Dog Parts Deemed Too Hot for School Libraries

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Susan Patron’s book, The Higher Power of Lucky, won the prestigious Newberry Award—meaning, it’s a really good children’s book.

No matter, librarians across the country are refusing to put it on the shelves.

That’s because one of its thousands of words is “scrotum.” Which is weird, but not worthy of a ban. The protagonist of the book overhears a conversation about a dog being bitten on the scrotum by a rattlesnake. She then endeavors to understand the meaning of this strange word. After all, she’s 10 and naturally curious about things adults won’t explain to her.

But librarians are refusing to stock the book because they don’t want to have to explain the word to students.

Let me help: when boy dogs aren’t fixed, it’s the thingy that hangs down between their back legs.

We’re not even talking about human parts, here—we’re talking about dog parts that are out in the open for the world to see. Kids might see dog scrotums at such time-honored kid hangouts as the park. Do they not ask there what they are? I mean, isn’t talking about body parts in an utterly non-sexual way the best way to introduce soon-to-be sex ed-aged students to the strange ways of nature? Or should we banish all anatomical words from the language since, clearly, it’s the words not the parts themselves that inspire young people to have sex?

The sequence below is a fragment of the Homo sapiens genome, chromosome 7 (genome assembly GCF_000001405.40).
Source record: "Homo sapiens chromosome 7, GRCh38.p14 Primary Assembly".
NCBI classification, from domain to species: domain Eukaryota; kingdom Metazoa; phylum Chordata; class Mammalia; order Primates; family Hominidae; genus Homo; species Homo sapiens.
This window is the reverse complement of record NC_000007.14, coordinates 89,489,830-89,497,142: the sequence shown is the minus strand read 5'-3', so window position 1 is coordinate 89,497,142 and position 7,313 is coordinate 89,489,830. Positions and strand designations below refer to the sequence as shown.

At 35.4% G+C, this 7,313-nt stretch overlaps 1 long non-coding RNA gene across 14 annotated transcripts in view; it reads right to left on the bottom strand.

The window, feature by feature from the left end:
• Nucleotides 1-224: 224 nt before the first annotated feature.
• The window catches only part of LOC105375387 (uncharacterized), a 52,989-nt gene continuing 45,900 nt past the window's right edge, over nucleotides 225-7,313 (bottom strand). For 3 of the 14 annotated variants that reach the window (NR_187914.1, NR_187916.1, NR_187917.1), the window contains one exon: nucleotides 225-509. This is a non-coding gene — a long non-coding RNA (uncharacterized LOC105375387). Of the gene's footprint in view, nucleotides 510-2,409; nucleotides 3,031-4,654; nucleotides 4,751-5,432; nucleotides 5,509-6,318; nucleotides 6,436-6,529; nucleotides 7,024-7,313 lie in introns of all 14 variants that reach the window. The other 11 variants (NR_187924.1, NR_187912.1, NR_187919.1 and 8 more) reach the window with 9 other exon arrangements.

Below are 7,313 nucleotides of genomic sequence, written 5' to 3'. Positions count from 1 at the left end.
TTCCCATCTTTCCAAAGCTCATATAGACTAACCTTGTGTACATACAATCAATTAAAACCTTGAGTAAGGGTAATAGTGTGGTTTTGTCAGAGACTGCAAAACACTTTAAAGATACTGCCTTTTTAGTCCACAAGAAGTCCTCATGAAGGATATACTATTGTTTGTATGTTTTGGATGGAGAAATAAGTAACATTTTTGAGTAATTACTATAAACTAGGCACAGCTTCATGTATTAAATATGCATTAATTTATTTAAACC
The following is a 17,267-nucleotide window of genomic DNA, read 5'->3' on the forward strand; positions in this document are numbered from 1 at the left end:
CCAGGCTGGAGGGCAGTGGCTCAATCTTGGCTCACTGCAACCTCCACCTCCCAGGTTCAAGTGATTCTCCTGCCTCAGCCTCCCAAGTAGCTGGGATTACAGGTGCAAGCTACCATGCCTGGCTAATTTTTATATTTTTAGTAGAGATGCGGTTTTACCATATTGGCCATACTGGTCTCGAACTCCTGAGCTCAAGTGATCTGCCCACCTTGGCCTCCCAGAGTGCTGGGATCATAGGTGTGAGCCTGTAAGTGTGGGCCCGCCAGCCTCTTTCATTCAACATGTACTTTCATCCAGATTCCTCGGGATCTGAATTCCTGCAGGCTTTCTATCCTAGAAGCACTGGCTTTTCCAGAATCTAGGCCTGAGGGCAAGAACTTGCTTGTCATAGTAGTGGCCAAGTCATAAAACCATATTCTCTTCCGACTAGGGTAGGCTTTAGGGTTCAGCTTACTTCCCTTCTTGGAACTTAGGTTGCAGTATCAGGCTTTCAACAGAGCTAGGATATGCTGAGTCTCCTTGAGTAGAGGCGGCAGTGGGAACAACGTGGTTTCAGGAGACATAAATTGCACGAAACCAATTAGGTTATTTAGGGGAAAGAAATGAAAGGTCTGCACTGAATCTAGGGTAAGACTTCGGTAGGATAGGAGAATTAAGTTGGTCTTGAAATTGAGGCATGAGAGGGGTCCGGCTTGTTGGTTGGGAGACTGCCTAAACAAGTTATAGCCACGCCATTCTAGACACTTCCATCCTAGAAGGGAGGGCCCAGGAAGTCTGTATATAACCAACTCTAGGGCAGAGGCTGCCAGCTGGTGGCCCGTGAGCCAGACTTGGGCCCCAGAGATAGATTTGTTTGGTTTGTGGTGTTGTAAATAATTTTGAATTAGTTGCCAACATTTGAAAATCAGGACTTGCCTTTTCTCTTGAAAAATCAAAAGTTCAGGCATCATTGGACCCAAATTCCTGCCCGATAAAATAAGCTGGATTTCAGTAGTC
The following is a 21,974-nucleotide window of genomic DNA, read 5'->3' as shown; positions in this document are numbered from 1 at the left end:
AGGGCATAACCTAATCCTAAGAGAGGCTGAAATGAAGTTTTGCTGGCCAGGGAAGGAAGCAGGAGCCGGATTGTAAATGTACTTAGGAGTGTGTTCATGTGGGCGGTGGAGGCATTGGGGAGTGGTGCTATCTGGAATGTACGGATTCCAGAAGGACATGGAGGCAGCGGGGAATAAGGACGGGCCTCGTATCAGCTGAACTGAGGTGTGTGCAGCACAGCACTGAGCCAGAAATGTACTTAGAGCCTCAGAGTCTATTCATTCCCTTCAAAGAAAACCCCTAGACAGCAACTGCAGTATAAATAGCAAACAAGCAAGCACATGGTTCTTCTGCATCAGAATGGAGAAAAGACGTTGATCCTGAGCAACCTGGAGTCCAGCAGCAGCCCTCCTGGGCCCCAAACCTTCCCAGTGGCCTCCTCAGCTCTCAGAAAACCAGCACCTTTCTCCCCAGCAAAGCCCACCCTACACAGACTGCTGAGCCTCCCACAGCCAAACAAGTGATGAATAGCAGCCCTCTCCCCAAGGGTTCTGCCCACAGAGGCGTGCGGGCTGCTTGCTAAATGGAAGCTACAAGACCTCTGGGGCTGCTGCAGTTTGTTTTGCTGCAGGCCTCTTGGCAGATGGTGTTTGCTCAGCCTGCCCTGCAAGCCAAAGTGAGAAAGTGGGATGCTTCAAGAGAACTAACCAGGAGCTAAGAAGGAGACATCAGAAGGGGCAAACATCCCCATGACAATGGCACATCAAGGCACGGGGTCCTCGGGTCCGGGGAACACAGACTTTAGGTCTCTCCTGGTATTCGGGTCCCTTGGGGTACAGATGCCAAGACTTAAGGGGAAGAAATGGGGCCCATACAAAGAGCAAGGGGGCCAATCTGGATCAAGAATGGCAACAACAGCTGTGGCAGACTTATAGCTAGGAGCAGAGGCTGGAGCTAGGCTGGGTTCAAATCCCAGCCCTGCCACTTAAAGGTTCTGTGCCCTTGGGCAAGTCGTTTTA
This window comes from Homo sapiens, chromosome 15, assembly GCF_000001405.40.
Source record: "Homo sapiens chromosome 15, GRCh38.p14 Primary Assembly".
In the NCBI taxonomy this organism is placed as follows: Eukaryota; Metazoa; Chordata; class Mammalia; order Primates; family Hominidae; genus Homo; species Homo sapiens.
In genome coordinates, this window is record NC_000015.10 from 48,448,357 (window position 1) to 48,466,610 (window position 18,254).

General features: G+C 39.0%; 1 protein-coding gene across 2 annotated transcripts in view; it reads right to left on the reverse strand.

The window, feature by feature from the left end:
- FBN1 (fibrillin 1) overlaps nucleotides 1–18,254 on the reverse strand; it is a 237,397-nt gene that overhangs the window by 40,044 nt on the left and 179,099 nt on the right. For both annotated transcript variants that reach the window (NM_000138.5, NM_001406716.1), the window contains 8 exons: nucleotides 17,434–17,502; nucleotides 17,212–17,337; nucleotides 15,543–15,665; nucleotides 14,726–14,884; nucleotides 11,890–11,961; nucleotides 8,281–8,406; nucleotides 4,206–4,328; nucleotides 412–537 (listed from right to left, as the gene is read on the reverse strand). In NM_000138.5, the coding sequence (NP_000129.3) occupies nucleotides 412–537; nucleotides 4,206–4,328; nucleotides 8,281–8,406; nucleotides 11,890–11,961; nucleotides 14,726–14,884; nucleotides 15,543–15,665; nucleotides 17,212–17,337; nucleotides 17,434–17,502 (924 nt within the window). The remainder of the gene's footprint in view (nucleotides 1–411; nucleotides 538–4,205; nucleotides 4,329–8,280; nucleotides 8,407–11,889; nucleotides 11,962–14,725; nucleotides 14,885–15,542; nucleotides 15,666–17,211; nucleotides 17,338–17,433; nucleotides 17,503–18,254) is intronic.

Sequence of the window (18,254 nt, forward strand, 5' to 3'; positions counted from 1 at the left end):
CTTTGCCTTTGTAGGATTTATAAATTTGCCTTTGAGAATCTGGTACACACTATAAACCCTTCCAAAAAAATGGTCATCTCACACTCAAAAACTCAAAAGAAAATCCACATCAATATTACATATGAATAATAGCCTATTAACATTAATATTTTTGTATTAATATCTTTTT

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DEMOCRACY DOES NOT EXIST...

without free and fair elections, a vigorous free press, and engaged citizens to reclaim power from those who abuse it.

In this election year unlike any other—against a backdrop of a pandemic, an economic crisis, racial reckoning, and so much daily crazy—Mother Jones' journalism is driven by one simple question: Will America will move closer to, or further from, justice and equity in the years to come?

If you're able to, please join us in this mission with a donation today. Our reporting right now is focused on voting rights and election security, corruption, disinformation, racial and gender equity, and the climate crisis. We can’t do it without the support of readers like you, and we need to give it everything we've got between now and November. Thank you.

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